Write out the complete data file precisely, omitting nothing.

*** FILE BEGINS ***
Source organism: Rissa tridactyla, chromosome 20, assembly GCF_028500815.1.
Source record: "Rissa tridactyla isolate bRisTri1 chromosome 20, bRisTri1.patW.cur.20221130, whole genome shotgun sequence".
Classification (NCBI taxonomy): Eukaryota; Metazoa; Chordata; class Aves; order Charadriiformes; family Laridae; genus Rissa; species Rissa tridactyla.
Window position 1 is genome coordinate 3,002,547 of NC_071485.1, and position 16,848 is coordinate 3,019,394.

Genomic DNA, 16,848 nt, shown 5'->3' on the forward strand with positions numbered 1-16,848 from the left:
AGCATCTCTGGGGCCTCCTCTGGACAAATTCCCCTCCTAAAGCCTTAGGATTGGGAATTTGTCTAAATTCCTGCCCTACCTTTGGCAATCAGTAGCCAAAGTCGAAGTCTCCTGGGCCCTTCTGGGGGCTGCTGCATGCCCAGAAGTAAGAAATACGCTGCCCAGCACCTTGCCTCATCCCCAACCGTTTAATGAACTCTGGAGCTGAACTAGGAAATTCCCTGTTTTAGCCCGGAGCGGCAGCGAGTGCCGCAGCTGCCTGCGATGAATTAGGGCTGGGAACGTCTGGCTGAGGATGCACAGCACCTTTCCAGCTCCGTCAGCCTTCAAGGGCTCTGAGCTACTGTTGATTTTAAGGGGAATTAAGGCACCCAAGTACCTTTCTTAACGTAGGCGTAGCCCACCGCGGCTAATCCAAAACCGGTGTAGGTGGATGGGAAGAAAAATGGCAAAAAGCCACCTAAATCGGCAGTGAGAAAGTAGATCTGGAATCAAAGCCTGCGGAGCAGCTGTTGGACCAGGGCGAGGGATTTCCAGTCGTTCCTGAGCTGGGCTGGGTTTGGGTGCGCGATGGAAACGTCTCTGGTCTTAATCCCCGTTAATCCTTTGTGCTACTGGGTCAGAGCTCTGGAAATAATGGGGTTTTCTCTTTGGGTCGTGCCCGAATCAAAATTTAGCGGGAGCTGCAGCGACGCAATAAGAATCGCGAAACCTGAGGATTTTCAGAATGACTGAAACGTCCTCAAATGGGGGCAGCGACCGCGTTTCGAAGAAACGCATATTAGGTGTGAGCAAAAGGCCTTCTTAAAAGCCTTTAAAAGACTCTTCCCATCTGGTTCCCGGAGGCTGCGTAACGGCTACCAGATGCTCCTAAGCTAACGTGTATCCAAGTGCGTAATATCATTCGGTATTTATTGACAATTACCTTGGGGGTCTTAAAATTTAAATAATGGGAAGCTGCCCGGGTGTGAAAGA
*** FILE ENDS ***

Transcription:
Source organism: Rissa tridactyla, chromosome 20, assembly GCF_028500815.1.
Source record: "Rissa tridactyla isolate bRisTri1 chromosome 20, bRisTri1.patW.cur.20221130, whole genome shotgun sequence".
Classification (NCBI taxonomy): Eukaryota; Metazoa; Chordata; class Aves; order Charadriiformes; family Laridae; genus Rissa; species Rissa tridactyla.
Window position 1 is genome coordinate 3,002,547 of NC_071485.1, and position 16,848 is coordinate 3,019,394.

Genomic DNA, 16,848 nt, shown 5'->3' on the forward strand with positions numbered 1-16,848 from the left:
AGCATCTCTGGGGCCTCCTCTGGACAAATTCCCCTCCTAAAGCCTTAGGATTGGGAATTTGTCTAAATTCCTGCCCTACCTTTGGCAATCAGTAGCCAAAGTCGAAGTCTCCTGGGCCCTTCTGGGGGCTGCTGCATGCCCAGAAGTAAGAAATACGCTGCCCAGCACCTTGCCTCATCCCCAACCGTTTAATGAACTCTGGAGCTGAACTAGGAAATTCCCTGTTTTAGCCCGGAGCGGCAGCGAGTGCCGCAGCTGCCTGCGATGAATTAGGGCTGGGAACGTCTGGCTGAGGATGCACAGCACCTTTCCAGCTCCGTCAGCCTTCAAGGGCTCTGAGCTACTGTTGATTTTAAGGGGAATTAAGGCACCCAAGTACCTTTCTTAACGTAGGCGTAGCCCACCGCGGCTAATCCAAAACCGGTGTAGGTGGATGGGAAGAAAAATGGCAAAAAGCCACCTAAATCGGCAGTGAGAAAGTAGATCTGGAATCAAAGCCTGCGGAGCAGCTGTTGGACCAGGGCGAGGGATTTCCAGTCGTTCCTGAGCTGGGCTGGGTTTGGGTGCGCGATGGAAACGTCTCTGGTCTTAATCCCCGTTAATCCTTTGTGCTACTGGGTCAGAGCTCTGGAAATAATGGGGTTTTCTCTTTGGGTCGTGCCCGAATCAAAATTTAGCGGGAGCTGCAGCGACGCAATAAGAATCGCGAAACCTGAGGATTTTCAGAATGACTGAAACGTCCTCAAATGGGGGCAGCGACCGCGTTTCGAAGAAACGCATATTAGGTGTGAGCAAAAGGCCTTCTTAAAAGCCTTTAAAAGACTCTTCCCATCTGGTTCCCGGAGGCTGCGTAACGGCTACCAGATGCTCCTAAGCTAACGTGTATCCAAGTGCGTAATATCATTCGGTATTTATTGACAATTACCTTGGGGGTCTTAAAATTTAAATAATGGGAAGCTGCCCGGGTGTGAAAGA